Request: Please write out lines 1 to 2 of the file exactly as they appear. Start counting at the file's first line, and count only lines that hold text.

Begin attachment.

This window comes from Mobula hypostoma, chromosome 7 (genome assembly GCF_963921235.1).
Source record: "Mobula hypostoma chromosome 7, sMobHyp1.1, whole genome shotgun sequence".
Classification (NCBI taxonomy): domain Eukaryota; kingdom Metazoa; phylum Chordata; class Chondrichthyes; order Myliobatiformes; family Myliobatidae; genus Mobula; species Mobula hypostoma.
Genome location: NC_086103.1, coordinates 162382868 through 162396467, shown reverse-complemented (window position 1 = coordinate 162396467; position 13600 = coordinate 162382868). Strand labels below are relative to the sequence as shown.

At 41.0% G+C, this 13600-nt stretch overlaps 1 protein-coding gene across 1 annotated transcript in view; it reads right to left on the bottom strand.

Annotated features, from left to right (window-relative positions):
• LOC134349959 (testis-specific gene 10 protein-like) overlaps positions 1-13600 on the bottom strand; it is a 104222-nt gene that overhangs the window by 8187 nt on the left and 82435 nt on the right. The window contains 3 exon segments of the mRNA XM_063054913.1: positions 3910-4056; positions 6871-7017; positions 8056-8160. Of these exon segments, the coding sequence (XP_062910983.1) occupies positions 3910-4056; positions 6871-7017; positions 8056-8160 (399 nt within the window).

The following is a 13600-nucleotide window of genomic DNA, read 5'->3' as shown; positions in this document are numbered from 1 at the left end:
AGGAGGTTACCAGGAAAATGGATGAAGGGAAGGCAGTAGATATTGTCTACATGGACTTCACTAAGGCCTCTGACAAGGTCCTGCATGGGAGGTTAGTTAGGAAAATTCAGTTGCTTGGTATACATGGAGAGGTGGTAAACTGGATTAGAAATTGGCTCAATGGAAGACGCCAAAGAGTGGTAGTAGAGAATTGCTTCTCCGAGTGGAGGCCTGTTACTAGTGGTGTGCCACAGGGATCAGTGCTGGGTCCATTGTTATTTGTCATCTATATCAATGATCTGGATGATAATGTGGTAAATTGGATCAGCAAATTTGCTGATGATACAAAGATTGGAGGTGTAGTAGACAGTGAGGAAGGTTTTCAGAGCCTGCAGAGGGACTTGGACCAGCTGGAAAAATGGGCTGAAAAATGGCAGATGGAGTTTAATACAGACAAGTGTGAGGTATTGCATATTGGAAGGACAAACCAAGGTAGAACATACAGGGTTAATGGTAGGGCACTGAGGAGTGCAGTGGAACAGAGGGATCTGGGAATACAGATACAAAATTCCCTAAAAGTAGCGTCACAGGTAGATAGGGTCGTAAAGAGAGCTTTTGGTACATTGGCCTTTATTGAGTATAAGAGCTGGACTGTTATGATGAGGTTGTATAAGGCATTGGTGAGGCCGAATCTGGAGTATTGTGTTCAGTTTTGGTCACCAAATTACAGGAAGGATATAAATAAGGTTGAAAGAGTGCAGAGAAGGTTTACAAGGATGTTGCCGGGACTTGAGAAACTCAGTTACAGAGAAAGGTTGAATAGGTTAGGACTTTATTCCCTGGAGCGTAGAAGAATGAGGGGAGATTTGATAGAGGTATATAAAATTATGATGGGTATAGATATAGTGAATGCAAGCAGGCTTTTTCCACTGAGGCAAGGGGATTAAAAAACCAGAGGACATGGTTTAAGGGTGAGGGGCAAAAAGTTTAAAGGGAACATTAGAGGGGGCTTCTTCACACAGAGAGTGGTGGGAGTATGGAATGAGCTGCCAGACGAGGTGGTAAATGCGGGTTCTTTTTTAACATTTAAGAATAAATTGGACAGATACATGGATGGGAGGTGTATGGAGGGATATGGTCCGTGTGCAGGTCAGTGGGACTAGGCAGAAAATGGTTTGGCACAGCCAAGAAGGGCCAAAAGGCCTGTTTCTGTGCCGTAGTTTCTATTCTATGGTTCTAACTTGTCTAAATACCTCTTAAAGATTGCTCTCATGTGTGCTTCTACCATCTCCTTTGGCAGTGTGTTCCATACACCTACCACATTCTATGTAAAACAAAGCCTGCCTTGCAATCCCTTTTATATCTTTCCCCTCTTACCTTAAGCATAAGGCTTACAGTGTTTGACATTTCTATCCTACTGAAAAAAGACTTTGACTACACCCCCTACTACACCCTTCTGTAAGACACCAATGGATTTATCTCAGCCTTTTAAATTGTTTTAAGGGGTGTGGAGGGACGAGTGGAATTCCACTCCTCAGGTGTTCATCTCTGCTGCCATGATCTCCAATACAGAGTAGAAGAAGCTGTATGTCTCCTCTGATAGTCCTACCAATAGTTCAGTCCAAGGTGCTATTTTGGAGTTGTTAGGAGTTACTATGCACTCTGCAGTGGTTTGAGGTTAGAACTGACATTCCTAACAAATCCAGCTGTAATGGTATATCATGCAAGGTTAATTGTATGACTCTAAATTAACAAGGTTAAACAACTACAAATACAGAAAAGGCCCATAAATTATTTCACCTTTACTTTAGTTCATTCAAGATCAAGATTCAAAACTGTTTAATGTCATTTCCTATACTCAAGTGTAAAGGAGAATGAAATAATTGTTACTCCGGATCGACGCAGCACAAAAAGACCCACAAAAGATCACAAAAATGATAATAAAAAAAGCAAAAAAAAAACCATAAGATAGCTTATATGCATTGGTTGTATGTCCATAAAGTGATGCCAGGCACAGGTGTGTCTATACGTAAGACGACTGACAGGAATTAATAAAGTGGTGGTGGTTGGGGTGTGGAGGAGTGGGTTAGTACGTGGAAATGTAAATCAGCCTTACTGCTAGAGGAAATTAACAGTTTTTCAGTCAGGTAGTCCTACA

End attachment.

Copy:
This window comes from Mobula hypostoma, chromosome 7 (genome assembly GCF_963921235.1).
Source record: "Mobula hypostoma chromosome 7, sMobHyp1.1, whole genome shotgun sequence".